A great hope characterizes much social science research today. An entire generation of scholars has pinned its professional prestige on the notion that by implementing changes in the configuration of formal institutions, policy makers can make real and lasting improvements in human welfare. Perhaps nowhere have such arguments had more impact than among students of politics in newly democratizing republics, where the eclipse of military government has given way to vigorous debates about the appropriate design of the economy and polity.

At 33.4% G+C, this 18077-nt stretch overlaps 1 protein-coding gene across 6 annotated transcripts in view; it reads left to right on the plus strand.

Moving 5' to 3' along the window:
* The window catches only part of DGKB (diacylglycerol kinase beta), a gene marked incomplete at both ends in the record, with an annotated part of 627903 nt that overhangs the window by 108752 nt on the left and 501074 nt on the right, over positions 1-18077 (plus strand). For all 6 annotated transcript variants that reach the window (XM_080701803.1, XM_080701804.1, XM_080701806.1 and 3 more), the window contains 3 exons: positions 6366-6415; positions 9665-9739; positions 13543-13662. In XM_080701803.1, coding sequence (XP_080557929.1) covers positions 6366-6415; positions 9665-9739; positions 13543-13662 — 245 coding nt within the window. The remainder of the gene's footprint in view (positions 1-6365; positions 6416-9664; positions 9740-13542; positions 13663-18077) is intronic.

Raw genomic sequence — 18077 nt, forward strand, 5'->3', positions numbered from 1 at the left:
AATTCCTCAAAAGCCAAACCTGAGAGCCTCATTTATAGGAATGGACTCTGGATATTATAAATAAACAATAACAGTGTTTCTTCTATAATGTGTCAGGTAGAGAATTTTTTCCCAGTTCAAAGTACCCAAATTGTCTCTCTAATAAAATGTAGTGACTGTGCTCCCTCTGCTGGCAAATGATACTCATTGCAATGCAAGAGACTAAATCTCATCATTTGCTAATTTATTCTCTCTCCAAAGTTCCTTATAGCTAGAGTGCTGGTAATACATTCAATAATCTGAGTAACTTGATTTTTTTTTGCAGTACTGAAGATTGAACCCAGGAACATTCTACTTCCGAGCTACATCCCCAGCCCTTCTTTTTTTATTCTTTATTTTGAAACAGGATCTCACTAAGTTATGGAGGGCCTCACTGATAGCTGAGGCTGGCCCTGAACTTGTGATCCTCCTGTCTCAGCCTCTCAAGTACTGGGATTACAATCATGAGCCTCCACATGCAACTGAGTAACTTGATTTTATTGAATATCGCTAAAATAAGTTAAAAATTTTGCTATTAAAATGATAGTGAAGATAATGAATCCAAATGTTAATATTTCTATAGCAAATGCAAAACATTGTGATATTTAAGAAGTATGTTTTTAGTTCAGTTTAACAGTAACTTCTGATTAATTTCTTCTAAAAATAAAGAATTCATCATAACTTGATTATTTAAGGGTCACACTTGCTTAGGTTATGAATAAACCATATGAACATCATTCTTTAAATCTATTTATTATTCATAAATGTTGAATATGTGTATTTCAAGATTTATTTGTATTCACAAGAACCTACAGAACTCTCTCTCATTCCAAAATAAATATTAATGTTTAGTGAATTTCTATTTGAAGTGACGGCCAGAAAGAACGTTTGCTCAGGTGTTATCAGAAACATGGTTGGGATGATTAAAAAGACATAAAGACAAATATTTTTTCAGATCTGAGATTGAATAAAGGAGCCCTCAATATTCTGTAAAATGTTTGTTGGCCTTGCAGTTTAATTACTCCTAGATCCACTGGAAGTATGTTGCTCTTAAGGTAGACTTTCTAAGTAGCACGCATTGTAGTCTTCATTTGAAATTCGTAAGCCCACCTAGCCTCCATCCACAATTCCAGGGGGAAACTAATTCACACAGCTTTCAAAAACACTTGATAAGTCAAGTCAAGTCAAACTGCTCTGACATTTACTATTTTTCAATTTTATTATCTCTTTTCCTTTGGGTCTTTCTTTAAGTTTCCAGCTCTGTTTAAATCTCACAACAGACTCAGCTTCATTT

For many years, debates about the appropriate design of the economy dominated this discussion. As many of the world's new democracies made the transition to competitive politics in a context of severe economic crisis, it was only natural that questions about the design of market institutions would initially take precedence. In this vein, the combined intellectual efforts of academics, bureaucrats, and economic experts in the employ of international lending institutions converged to produce a blueprint for economic reform. The blueprint, often referred to as the Washington consensus, was embraced with greater or lesser enthusiasm by developing-country governments around the world. However, its central components – among them the privatization of state-owned enterprises, trade and financial liberalization, and measures to encourage fiscal discipline – were pretty much implemented everywhere.